# NavList:

## A Community Devoted to the Preservation and Practice of Celestial Navigation and Other Methods of Traditional Wayfinding

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Re: Lunars: Jupiter's BIG.
From: Frank Reed CT
Date: 2003 Dec 29, 18:51 EST
Fred you wrote:
"If the error of the chronometer were increasing exponentially, I would
rather have the instantaneous rate than the average rate...."

In that case, I think *I* would rather have a new chronometer! Seriously, in practice, if you had reason to believe your chronometer's error was increasing exponentially, you should use it as a paperweight. And in practice, chronometers' rates did not have that kind of nasty behavior.

By the way, you may recall we got started on this side thread because you (I think it was you) suggested that you could rate your chronometer by doing a couple of lunars in a row. That doesn't work because lunars are not accurate enough in most cases compared to the likely rates of chronometers. BUT it occurs to me that this doesn't mean that practicing navigators all knew that. If they believed they could rate their chronometers by doing a couple of lunars in a row, then they would do them even if they found the results useless.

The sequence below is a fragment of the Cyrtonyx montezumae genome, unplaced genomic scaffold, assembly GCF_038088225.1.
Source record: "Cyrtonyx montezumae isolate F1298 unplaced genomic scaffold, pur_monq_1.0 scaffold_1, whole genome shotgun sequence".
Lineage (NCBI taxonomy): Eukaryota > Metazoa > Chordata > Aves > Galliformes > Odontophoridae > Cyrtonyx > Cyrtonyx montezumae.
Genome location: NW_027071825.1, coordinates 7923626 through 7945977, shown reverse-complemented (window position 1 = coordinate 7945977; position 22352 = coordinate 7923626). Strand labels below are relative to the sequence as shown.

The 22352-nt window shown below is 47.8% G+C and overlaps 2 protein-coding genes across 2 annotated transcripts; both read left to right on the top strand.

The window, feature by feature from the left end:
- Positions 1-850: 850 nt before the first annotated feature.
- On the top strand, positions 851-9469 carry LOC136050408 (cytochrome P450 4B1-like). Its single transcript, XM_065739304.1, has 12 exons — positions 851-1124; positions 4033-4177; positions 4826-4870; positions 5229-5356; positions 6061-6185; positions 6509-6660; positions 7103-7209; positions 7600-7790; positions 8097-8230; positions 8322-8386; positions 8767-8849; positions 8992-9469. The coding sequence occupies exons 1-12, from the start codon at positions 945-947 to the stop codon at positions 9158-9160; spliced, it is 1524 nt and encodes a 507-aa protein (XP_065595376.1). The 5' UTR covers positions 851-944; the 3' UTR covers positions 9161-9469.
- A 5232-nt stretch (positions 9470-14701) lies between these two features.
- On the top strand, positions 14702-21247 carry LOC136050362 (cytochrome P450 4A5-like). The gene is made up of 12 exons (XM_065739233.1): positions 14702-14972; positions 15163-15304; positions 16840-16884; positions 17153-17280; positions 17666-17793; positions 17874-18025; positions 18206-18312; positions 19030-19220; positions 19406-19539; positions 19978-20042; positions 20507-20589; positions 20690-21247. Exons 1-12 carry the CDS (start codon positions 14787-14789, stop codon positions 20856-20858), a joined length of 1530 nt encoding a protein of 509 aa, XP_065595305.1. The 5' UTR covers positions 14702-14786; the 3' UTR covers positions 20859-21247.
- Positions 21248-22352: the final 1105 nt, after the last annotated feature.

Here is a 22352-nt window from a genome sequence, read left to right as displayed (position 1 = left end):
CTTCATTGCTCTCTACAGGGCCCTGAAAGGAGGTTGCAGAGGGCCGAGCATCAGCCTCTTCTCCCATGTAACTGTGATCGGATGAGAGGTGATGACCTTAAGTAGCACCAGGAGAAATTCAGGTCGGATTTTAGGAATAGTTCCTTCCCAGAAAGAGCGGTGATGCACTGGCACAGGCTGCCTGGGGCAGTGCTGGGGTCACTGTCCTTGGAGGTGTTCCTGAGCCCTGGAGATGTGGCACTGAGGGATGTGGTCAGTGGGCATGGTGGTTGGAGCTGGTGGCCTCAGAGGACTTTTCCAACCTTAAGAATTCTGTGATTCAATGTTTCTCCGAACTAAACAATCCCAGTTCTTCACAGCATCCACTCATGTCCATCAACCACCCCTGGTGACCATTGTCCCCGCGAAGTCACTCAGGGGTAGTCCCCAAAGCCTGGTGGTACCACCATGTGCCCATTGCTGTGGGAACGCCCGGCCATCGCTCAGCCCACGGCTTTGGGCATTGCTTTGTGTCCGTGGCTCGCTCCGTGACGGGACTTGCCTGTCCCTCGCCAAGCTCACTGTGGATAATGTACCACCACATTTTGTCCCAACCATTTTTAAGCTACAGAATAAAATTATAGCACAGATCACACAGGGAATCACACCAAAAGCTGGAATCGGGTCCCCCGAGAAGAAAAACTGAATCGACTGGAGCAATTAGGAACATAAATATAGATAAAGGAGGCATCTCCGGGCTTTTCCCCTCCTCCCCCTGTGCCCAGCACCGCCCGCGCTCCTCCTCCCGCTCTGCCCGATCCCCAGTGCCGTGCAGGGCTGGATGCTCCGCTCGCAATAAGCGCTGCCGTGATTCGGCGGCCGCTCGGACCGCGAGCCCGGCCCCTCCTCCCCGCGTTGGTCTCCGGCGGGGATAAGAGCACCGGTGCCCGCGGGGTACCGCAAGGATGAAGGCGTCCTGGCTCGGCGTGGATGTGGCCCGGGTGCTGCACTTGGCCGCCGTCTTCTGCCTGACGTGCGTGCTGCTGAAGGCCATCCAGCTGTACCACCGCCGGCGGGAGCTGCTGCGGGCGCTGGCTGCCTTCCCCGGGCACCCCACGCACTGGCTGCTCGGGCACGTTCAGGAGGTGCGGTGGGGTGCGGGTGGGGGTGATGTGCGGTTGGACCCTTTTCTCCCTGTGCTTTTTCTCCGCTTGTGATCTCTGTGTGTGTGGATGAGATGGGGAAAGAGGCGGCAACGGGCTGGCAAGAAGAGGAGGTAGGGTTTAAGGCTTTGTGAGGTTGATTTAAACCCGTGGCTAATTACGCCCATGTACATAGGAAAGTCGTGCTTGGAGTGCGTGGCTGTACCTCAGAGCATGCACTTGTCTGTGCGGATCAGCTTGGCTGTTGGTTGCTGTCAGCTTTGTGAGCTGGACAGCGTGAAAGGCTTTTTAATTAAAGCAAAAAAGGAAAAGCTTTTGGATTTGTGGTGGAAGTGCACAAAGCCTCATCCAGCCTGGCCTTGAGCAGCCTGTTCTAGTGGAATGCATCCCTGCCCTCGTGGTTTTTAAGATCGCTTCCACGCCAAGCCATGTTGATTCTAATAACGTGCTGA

And indeed, I've noticed a tendency for paired lunars in the whaleship logs I've been charting. After many months without doing any lunars at all, they would do one lunar (one set) and then another lunar a day or two later. So it's just possible that they believed they could rate their chronometers this way. Another possibility (which I think is a little more likely, but I'm not saying I can prove it) is that these paired lunars are evidence of training in progress. The ship's captain or head navigator does a lunar as a demonstration for an apprentice navigator on, say, Monday, and then on Wednesday the apprentice tries one himself (presumably with the master verifying the results). That migt explain these pairs. Any other ideas why there would be paired lunars like this?

Frank E. Reed
[X] Mystic, Connecticut
[ ] Chicago, Illinois

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